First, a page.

13.  If you are religious, decide whether your current house of worship has the services you want for kids/families (active kid’s ministry and youth group, a comfort room where parents of small infants can take crying babies but still listen to the sermon, a nursery that makes you feel comfortable, help for new moms via babysitting or meal deliveries, a good number of attending families with young children of different ages, etc.).
14.  If you feel your current religious practice or house of worship isn’t going to work once your family grows, start looking around for family-friendly religious communities in your area and plug in now.  I have anecdotal evidence that it is very difficult to try out new churches with an infant. 


15.  Start a special savings plan or even a separate savings account for pregnancy/birth expenses.  Pregnancy and birth can be expensive, especially if anything unusual happens with the pregnancy.  Save in a special fund that can go to unexpected medical expenses if needed or else can be used to buy desired items for the baby.
16.  Research ways to save money on pregnancy and childbirth costs, if that is a concern for you.  Consider all the major expenses and look for low-cost alternatives:  used maternity clothes, free prenatal care, programs that cover healthy food for pregnant women and children, baby item swap meets, Craigslist, hand me downs, etc.  Lists of frugal parenting tips abound online.  Just be sure to also figure out which things are NOT worth trying to save on.  Items that concern your safety or your baby's safety, such as car seats, are not safe to reuse unless you are sure you know the history of the item. 


17.  Draft a will.  If you think you can tackle a draft on your own, give it a try (there are lots of websites that give step-by-step instructions of how to compose a legal will).  If this isn't something you feel comfortable doing yourself, now might be a good time to obtain some legal advice. 
18.  Determine if any major changes to your current residence need to be made (this assumes you have already moved if necessary, as per the previous list).  If any major renovations are required to make room for a baby (e.g., installation of a bathtub, structural modification of a room into a nursery, removal of dangerous design element, etc.) start working on these now. It's not necessary at this point to decorate or buy furniture.  Most will want to wait until successful conception for that bit.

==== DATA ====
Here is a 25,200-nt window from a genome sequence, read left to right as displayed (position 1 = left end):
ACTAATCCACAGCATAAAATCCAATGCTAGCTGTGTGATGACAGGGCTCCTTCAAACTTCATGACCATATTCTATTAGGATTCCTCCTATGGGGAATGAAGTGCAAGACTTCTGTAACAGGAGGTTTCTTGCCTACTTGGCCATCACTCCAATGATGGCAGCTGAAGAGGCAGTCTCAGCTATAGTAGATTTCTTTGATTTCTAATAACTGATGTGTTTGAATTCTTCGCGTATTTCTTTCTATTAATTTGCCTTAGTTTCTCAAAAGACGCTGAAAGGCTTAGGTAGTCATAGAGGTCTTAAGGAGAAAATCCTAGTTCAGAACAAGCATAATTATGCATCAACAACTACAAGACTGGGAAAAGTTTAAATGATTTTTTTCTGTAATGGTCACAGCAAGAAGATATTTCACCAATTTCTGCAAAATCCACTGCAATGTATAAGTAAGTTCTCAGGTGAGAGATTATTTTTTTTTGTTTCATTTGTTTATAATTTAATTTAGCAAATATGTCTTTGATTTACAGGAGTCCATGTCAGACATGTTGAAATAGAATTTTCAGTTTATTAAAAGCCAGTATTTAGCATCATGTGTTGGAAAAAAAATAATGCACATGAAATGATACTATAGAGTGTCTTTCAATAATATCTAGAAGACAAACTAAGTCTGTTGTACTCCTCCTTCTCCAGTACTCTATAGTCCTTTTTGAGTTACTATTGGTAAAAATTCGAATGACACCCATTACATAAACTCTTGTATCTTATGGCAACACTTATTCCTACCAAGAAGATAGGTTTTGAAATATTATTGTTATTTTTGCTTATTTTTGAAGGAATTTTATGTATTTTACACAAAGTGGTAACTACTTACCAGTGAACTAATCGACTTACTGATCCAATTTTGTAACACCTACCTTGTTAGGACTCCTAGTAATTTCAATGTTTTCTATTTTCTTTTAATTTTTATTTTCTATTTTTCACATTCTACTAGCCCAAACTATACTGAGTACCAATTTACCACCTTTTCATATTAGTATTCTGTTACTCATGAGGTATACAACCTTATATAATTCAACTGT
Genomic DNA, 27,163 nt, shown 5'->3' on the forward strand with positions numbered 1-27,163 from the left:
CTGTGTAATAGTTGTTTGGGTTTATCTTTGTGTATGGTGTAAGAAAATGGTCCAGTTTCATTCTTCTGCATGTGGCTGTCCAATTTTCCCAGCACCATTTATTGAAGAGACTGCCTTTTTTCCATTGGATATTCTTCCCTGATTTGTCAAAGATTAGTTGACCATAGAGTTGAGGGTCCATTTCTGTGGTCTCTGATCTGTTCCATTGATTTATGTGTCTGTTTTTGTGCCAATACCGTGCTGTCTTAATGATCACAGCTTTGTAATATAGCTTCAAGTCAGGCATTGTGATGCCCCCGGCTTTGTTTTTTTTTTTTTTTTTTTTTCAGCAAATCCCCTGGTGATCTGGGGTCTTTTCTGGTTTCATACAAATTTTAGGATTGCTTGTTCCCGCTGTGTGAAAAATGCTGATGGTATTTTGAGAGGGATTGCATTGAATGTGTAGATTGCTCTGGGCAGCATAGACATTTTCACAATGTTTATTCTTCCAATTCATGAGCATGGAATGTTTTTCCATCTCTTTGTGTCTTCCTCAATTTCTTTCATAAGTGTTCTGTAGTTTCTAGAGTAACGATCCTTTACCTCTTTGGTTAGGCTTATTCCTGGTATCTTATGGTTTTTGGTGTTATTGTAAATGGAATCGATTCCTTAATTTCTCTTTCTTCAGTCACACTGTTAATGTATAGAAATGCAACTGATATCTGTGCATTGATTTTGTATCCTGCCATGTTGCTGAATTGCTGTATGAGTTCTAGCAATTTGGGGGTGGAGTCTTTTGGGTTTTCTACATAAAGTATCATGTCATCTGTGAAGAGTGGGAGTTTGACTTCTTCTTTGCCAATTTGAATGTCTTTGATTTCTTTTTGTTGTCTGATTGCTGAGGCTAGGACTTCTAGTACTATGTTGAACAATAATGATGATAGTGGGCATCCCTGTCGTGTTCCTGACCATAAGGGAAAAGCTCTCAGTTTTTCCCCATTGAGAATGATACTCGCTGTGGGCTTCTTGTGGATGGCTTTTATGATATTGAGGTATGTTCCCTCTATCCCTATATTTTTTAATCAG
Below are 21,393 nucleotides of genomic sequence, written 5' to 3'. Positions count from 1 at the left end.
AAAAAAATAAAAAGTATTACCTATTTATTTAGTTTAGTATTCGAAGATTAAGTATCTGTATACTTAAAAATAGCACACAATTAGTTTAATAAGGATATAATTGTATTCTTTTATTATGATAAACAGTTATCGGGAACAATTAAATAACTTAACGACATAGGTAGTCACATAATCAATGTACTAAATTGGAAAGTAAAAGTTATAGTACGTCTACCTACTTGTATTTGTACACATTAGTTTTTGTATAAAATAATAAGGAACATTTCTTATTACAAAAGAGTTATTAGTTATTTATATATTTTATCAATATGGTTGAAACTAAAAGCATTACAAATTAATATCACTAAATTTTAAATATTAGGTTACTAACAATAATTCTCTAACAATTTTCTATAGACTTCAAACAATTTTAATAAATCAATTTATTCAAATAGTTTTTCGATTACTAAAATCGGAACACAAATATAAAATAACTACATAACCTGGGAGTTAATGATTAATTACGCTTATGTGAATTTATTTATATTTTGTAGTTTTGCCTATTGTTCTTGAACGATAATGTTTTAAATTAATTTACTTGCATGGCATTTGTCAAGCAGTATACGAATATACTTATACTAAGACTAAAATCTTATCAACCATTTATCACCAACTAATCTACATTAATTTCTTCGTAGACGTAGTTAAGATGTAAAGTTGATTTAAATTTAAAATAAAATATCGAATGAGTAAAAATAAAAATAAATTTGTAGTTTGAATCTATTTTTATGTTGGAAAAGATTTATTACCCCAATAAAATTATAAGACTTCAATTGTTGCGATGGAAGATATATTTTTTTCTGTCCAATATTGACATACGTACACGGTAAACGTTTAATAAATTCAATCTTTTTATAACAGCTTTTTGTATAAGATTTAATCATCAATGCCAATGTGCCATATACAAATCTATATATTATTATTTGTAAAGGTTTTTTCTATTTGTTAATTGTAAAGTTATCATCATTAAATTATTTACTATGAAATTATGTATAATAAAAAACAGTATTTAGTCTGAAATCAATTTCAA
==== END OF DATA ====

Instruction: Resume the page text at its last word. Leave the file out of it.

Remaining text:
19.  Consider whether you will need a more family-friendly vehicle.  If yes, time to start shopping.  And don’t forget to factor in car seat fit in the back seat (including the fit for multiple children, if that is your plan).
20.  Figure out the details of prenatal care and childbirth coverage from your insurance provider.  Is all prenatal care completely covered, maybe even without copays?  Will they cover items like prenatal vitamins?  How much would be covered for a routine vaginal birth or a Cesarean? What about other needs like lactation consultants?  What if your pregnancy becomes high risk and you need to see specialists and have extra doctor’s visits?
21.  Explore local resources for pregnant women and new moms in your community, such as prenatal yoga sessions, parenting classes, La Leche League, childbirth classes, walking clubs, play groups, and stork clubs.
22.  Assess your pet situation.  Are you currently a no-pet family but want to have a pet when you have a baby in the house (there is some evidence that early exposure to pets can reduce the frequency of childhood illnesses and asthma, in addition to their benefits to well-being)?  Having a dog that needs walking can also encourage you and your little one to get outside more in the early days.  If you have cats, who will change their litter box during the pregnancy?  Does your current dog need more obedience training to be ready for a baby or small child?  Think about what kind of exposure to animals you want your little one to have and figure out what changes to make in your pet situation now.  Getting a puppy and bringing home a newborn in the same week is probably ill-advised, so decide now how your furry (or scaly or feathery) family is going to look. 
23.  While I do not advocate giving up pets just because of a change in lifestyle or stage, you may feel that you just can’t keep one or more of your current pets.  If this is definitely your situation, start planning now to find them the best possible new home. 

Fertility & Alternate Plans

24.  If you currently use oral contraceptives to prevent pregnancy, figure out what alternate contraception you might want to use before trying to conceive (if you want to have a few months to track your menstrual cycle, get back to normal, and reliably identify ovulation).  Discuss with your significant other, if applicable.
25.  If artificial insemination is a possibility or your main option, start researching sources of donor sperm.  Consider available clinics and find out what information you can know about the donors.  Think about what information you would want/need to have to feel comfortable. 

What other tips would you suggest for women who are thinking about trying to conceive but still have a while to go before beginning the process?  What preparations did you or do you plan to make 6 to 12 months before trying to get pregnant for the first time?

*For further reading, see Before Your Pregnancy: A 90-Day Guide for Couples on How to Prepare for a Healthy Conception. Although the title references the popular 3-month timeline, the guide provides comprehensive coverage of most preconception topics and is not very fixated on the time aspect.